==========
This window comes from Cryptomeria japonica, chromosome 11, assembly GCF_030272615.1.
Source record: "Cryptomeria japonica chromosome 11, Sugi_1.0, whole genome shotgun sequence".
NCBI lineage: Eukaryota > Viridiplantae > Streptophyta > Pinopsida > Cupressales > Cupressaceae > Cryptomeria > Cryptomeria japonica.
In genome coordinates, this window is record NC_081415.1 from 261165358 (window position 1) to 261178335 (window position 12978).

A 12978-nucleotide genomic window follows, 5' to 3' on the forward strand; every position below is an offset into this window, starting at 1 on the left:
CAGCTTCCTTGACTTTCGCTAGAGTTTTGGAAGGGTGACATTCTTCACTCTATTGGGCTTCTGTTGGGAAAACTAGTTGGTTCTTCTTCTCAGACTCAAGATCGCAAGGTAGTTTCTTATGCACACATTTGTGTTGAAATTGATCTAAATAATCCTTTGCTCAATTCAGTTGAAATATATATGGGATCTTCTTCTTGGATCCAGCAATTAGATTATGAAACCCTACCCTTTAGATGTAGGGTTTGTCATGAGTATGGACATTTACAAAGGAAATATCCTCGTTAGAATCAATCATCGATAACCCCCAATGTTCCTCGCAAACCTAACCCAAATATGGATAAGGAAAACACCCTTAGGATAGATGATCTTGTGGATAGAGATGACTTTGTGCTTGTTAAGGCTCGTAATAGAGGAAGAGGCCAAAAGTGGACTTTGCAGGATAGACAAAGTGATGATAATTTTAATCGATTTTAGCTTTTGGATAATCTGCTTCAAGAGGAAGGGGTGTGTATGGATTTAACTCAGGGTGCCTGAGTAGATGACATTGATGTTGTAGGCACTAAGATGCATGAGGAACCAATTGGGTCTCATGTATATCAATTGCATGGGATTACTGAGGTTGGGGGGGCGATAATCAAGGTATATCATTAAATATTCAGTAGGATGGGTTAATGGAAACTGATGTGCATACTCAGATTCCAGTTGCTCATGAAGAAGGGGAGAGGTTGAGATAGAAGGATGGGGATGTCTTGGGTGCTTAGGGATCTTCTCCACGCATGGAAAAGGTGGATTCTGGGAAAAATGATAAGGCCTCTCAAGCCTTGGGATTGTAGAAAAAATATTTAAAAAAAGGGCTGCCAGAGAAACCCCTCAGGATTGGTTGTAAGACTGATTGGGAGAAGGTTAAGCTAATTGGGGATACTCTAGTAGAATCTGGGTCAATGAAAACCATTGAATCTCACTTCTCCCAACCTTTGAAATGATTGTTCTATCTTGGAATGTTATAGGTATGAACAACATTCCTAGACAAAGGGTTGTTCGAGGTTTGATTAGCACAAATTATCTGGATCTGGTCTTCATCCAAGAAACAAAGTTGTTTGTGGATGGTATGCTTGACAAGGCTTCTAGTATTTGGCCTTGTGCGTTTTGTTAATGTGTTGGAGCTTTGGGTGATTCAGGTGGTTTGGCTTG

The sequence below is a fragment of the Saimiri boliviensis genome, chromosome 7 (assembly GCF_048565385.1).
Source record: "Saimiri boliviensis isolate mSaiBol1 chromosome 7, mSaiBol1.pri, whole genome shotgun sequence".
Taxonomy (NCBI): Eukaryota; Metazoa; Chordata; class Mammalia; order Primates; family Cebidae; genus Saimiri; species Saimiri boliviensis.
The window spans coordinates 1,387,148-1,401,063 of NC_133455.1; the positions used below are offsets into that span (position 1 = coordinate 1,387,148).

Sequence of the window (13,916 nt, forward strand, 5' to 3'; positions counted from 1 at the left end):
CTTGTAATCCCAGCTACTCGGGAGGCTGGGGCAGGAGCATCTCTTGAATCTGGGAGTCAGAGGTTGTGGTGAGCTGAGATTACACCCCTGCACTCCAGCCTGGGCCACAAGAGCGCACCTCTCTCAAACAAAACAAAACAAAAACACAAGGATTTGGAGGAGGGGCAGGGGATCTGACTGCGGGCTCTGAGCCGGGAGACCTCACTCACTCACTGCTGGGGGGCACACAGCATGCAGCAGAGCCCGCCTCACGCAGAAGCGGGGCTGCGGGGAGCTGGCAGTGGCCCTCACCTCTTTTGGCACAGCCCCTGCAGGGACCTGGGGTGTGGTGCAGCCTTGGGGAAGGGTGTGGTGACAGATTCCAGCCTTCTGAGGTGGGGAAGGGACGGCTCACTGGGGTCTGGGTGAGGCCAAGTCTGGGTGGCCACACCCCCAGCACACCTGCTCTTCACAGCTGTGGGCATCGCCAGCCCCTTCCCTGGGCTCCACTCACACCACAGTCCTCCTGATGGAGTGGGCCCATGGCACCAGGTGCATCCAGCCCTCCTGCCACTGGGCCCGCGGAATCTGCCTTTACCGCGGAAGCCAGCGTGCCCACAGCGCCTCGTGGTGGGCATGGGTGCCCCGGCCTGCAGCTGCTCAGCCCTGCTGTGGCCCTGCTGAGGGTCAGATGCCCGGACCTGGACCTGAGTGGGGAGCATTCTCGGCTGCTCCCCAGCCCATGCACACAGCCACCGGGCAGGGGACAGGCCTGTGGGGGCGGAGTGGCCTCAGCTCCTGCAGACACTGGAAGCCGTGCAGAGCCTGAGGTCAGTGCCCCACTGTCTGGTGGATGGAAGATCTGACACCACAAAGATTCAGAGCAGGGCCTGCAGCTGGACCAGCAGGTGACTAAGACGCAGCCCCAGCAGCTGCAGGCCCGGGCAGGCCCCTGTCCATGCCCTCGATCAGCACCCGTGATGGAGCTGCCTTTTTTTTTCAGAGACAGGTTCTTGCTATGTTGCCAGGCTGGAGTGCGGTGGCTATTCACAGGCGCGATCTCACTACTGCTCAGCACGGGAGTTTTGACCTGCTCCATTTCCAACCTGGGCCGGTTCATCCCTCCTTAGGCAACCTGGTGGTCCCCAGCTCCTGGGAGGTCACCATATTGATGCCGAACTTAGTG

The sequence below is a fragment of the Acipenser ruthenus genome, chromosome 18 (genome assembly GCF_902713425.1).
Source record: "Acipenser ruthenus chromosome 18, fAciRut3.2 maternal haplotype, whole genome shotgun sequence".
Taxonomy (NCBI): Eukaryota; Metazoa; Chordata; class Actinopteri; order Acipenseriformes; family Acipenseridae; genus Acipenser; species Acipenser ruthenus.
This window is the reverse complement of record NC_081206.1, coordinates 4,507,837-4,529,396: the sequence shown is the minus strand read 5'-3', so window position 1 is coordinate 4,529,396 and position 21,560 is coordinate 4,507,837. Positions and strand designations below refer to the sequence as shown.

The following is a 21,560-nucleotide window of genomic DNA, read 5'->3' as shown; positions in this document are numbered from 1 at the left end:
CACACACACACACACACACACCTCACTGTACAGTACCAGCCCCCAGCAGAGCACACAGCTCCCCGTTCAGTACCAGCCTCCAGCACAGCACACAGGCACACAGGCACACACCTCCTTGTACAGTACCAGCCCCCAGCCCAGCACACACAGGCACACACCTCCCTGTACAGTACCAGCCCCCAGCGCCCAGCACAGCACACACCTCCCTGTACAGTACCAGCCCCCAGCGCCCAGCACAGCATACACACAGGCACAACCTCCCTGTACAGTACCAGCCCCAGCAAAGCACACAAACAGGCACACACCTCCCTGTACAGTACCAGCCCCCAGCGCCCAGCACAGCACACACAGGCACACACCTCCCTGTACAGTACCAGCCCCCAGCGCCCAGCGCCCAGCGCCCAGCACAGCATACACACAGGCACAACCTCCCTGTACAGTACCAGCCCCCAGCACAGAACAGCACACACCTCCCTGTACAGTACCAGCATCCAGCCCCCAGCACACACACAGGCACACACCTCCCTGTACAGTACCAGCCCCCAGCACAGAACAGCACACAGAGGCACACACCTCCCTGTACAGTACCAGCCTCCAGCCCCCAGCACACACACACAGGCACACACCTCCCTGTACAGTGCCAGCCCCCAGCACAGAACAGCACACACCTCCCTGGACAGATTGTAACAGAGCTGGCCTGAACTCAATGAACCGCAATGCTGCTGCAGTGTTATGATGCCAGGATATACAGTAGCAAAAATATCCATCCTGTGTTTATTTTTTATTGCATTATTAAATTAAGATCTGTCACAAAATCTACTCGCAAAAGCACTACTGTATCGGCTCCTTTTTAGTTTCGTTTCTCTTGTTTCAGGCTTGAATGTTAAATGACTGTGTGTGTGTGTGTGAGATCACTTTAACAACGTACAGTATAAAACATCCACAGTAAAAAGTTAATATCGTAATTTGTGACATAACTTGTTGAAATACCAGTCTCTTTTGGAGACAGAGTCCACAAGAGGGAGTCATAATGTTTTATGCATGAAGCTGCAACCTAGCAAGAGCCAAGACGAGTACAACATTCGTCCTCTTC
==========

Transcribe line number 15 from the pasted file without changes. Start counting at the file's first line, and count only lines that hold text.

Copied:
Taxonomy (NCBI): Eukaryota; Metazoa; Chordata; class Actinopteri; order Acipenseriformes; family Acipenseridae; genus Acipenser; species Acipenser ruthenus.